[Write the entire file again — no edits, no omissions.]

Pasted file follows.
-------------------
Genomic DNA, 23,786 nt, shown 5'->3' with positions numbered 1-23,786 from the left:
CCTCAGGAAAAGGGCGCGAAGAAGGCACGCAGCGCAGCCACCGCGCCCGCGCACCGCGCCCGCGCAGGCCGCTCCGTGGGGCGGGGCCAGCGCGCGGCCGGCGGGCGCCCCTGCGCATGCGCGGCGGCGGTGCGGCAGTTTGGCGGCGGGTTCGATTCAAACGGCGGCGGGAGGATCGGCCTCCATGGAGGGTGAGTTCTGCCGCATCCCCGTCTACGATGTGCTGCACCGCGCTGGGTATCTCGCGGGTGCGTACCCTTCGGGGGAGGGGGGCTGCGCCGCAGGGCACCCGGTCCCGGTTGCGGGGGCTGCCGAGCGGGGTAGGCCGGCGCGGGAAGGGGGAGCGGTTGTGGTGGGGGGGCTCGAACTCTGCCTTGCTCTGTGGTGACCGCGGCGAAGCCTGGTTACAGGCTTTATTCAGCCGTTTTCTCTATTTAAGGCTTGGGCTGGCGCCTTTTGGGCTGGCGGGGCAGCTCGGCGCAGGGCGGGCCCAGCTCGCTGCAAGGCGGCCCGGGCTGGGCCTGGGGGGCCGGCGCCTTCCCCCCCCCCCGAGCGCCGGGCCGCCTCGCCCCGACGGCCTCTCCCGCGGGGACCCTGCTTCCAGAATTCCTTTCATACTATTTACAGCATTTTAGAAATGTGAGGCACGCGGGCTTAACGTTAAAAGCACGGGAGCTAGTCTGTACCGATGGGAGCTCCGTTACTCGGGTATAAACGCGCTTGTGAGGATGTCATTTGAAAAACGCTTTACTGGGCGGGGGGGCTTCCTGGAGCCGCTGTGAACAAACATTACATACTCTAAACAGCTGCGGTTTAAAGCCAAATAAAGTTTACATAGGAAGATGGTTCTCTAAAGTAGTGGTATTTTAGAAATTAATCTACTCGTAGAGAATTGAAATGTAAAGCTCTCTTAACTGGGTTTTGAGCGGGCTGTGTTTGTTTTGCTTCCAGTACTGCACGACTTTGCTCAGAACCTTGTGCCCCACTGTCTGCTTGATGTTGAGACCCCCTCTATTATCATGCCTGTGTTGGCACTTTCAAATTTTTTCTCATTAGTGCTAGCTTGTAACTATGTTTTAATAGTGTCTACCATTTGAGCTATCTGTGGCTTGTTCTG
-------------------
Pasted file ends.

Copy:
Genomic DNA, 23,786 nt, shown 5'->3' with positions numbered 1-23,786 from the left:
CCTCAGGAAAAGGGCGCGAAGAAGGCACGCAGCGCAGCCACCGCGCCCGCGCACCGCGCCCGCGCAGGCCGCTCCGTGGGGCGGGGCCAGCGCGCGGCCGGCGGGCGCCCCTGCGCATGCGCGGCGGCGGTGCGGCAGTTTGGCGGCGGGTTCGATTCAAACGGCGGCGGGAGGATCGGCCTCCATGGAGGGTGAGTTCTGCCGCATCCCCGTCTACGATGTGCTGCACCGCGCTGGGTATCTCGCGGGTGCGTACCCTTCGGGGGAGGGGGGCTGCGCCGCAGGGCACCCGGTCCCGGTTGCGGGGGCTGCCGAGCGGGGTAGGCCGGCGCGGGAAGGGGGAGCGGTTGTGGTGGGGGGGCTCGAACTCTGCCTTGCTCTGTGGTGACCGCGGCGAAGCCTGGTTACAGGCTTTATTCAGCCGTTTTCTCTATTTAAGGCTTGGGCTGGCGCCTTTTGGGCTGGCGGGGCAGCTCGGCGCAGGGCGGGCCCAGCTCGCTGCAAGGCGGCCCGGGCTGGGCCTGGGGGGCCGGCGCCTTCCCCCCCCCCCGAGCGCCGGGCCGCCTCGCCCCGACGGCCTCTCCCGCGGGGACCCTGCTTCCAGAATTCCTTTCATACTATTTACAGCATTTTAGAAATGTGAGGCACGCGGGCTTAACGTTAAAAGCACGGGAGCTAGTCTGTACCGATGGGAGCTCCGTTACTCGGGTATAAACGCGCTTGTGAGGATGTCATTTGAAAAACGCTTTACTGGGCGGGGGGGCTTCCTGGAGCCGCTGTGAACAAACATTACATACTCTAAACAGCTGCGGTTTAAAGCCAAATAAAGTTTACATAGGAAGATGGTTCTCTAAAGTAGTGGTATTTTAGAAATTAATCTACTCGTAGAGAATTGAAATGTAAAGCTCTCTTAACTGGGTTTTGAGCGGGCTGTGTTTGTTTTGCTTCCAGTACTGCACGACTTTGCTCAGAACCTTGTGCCCCACTGTCTGCTTGATGTTGAGACCCCCTCTATTATCATGCCTGTGTTGGCACTTTCAAATTTTTTCTCATTAGTGCTAGCTTGTAACTATGTTTTAATAGTGTCTACCATTTGAGCTATCTGTGGCTTGTTCTG